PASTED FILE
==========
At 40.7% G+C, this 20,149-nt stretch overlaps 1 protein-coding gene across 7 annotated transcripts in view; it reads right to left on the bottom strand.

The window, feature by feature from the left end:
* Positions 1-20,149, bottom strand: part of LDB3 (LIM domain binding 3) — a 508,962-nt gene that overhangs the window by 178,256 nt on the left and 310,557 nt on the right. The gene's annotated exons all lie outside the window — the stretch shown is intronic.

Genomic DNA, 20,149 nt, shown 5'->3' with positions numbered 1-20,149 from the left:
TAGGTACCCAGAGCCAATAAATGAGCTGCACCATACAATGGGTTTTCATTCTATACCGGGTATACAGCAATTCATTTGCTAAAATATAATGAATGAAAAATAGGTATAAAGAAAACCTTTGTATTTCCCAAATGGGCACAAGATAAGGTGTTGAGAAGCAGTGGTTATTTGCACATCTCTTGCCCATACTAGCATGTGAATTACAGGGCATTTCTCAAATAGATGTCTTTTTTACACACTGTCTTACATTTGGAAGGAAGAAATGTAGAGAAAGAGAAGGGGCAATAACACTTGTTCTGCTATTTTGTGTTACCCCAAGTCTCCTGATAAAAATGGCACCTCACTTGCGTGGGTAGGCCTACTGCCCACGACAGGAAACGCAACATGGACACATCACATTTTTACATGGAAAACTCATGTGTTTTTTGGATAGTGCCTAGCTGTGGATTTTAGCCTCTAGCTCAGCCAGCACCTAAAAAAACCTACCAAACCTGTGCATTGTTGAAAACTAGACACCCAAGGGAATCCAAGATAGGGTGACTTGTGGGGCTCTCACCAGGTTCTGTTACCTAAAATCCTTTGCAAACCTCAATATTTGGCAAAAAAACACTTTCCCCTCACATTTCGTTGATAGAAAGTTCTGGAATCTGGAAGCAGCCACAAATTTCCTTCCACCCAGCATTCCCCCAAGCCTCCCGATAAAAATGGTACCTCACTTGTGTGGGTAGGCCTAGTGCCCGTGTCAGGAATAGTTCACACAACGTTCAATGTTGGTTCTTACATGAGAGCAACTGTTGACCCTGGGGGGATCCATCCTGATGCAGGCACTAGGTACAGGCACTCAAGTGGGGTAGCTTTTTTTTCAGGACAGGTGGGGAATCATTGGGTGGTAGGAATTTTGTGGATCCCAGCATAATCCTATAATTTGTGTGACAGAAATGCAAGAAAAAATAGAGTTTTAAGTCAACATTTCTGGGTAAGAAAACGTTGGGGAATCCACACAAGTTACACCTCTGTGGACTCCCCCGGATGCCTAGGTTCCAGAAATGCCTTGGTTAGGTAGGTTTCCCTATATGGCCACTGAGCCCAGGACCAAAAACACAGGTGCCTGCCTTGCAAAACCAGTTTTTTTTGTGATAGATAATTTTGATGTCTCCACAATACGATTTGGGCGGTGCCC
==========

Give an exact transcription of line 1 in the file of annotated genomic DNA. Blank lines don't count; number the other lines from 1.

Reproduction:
At 40.7% G+C, this 20,149-nt stretch overlaps 1 protein-coding gene across 7 annotated transcripts in view; it reads right to left on the bottom strand.